OPINION: State and Religion are (Not) Separate
Updated: Jul 15, 2020
On the sixty-fifth anniversary of Eisenhower requiring the phrase "In God We Trust” be place on the U.S. dollar bill, we should look back on not only the history of religion in the context of the government of the United States, but also how religion has shaped the foundations of our nation.
From our very conception within the The Declaration of Independence, Judeo-Christian tradition has heavily influenced the forming of America.
We hold these truths to be self-evident, that all men are created equal, that they are endowed by their Creator with certain unalienable Rights, that among these are Life, Liberty and the Pursuit of Happiness.
This set a foundational culture and precedent based off of these ideals and principles early on in our national history. These effects and traditions are still seen today with the famous "so help me God" phrase in the many U.S. oaths of office. Marsh v. Chambers held up this precept when the decision held government funding of chaplains for court was constitutional based on the "unique history" of the United States.
So, if the government can give funding to state-sponsored chaplains for legal purposes, then based on our "unique history”, keeping references to God on the money should also remain protected.
Moreover, from a constitutional standpoint, this fully aligns with the First Amendment. The Amendment, which states:
Congress shall make no law respecting an establishment of religion, or prohibiting the free exercise thereof...
Some argue "In God We Trust" respects an establishment of religion, and would thus violate the First Amendment. Simply put, it doesn't.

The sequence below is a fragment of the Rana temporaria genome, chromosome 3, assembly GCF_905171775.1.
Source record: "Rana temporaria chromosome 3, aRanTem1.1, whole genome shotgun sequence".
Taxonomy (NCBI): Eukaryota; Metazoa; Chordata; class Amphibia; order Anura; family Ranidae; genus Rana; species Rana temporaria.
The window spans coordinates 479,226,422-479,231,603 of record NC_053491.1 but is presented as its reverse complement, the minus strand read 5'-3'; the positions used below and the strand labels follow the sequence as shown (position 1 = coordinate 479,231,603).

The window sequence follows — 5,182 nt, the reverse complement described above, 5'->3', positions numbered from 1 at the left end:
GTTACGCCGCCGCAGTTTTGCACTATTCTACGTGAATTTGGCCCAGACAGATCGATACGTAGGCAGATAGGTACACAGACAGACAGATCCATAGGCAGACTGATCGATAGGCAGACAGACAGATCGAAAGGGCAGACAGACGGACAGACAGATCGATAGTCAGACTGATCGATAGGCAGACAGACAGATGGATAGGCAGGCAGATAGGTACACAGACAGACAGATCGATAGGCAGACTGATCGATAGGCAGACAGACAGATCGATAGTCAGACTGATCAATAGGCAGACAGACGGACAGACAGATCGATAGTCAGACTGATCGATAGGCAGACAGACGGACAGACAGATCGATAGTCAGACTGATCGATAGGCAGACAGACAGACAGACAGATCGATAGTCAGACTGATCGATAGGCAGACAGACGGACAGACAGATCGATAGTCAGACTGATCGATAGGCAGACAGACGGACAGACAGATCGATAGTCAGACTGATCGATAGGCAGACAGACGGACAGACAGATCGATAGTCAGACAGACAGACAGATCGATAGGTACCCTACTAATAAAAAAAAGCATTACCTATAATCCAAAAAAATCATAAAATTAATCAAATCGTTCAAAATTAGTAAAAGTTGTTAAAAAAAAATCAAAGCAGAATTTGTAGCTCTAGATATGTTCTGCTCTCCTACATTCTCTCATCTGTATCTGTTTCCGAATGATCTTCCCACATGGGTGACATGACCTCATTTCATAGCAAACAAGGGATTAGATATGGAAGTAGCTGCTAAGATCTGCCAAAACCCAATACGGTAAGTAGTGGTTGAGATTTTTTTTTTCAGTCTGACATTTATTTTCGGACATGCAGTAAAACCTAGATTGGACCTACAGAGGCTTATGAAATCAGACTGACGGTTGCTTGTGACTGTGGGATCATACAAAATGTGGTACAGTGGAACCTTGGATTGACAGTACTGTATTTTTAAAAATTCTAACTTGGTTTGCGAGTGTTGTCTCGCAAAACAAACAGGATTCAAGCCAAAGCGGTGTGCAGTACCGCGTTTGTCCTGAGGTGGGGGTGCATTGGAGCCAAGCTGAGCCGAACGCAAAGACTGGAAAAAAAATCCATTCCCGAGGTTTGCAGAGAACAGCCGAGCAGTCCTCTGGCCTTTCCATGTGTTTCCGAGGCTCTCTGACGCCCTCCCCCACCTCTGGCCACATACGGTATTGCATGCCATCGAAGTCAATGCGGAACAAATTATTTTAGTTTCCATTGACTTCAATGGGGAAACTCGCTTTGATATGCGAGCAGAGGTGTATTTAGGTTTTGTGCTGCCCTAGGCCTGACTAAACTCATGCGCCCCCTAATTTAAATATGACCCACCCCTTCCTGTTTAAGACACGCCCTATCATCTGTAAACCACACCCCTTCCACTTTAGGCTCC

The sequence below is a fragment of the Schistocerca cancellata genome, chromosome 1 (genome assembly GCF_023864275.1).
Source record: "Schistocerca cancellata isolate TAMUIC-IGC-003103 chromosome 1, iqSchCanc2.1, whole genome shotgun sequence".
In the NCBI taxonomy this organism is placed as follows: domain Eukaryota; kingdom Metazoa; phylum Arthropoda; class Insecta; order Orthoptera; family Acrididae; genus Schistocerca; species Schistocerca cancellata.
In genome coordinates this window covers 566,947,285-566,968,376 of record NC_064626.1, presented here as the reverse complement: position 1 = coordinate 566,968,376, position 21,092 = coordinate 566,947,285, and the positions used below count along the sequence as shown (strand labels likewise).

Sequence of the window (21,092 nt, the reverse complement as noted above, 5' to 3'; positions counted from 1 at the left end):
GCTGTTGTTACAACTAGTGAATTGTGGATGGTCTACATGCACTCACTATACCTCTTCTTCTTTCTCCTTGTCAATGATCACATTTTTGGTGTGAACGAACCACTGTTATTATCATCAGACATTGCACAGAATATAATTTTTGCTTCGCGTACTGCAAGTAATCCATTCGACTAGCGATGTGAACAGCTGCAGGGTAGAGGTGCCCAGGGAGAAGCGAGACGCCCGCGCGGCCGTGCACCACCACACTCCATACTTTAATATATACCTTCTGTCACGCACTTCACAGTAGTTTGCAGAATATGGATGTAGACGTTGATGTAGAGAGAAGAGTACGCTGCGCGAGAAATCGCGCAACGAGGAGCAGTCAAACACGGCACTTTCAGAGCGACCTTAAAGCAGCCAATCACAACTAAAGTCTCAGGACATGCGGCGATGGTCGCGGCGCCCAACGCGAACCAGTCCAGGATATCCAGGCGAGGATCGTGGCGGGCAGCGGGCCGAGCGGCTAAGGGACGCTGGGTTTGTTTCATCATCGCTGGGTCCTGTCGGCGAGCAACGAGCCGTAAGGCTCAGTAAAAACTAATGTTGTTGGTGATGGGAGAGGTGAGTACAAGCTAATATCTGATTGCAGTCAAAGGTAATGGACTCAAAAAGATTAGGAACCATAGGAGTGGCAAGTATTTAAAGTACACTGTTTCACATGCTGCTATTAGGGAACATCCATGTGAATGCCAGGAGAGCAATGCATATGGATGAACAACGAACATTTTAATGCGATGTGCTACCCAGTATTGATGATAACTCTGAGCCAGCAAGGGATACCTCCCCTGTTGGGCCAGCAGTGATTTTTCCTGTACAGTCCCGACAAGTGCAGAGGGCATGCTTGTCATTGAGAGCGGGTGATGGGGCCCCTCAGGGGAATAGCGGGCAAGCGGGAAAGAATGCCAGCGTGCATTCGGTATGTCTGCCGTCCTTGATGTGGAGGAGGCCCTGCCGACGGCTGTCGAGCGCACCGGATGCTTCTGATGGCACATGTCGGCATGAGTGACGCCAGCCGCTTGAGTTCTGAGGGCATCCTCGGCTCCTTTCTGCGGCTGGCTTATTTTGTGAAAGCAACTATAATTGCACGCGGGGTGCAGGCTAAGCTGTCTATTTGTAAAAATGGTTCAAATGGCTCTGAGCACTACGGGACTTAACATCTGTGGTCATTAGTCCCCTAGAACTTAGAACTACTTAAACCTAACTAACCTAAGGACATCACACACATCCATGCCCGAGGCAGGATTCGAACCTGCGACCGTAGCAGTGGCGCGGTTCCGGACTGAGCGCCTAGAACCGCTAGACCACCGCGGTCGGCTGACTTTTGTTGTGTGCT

The decision of Aronow v. United States determined the phrase was not respecting an establishment of religion and thus was able to be used as a national motto and on currency. The usage was deemed ceremonial and bears no true resemblance to a sponsorship of religion.
Similarly, many criticize the inclusion of the phrase “Under God" in the Pledge of Allegiance for a similar reason reflective of removing references to God on the currency. President Eisenhower added the phrase in the early days of the Cold War, as he believed that reinforcing Judeo-Christian values in America would enable the nation to rally against the major threat at the time: Communism and its inlaid atheism. To this end, it did have its political connotations.
Yet, these decisions and years of tradition still have not dissuaded people from attempting to overturn this apparent controversy. Micheal Newdow, for example, sued his daughter's School District, Elk Grove Unified School District, in the early 2000's for "endorsing religion". In 2004 the Supreme Court upheld the traditions established at the founding of our nation and the decision of Aronow v. United States.
For the time being, references to religion and an unspecified God on currency and in schools is legal and does not violate any constitutional right. Given the outcomes of recent attempts, it is clear that the institutions of “church" and "state" are not as separate as we may generally believe them to be in the United States.
Nevertheless, this is not inherently a bad thing; The United States is a country founded upon religious ideals, with religious ideals integrated throughout our core values, our traditions, and our government, that still does not give religion alone a central or dictatorial role in American society.
Andrew Fielden is an Editor-at-Large for the National Times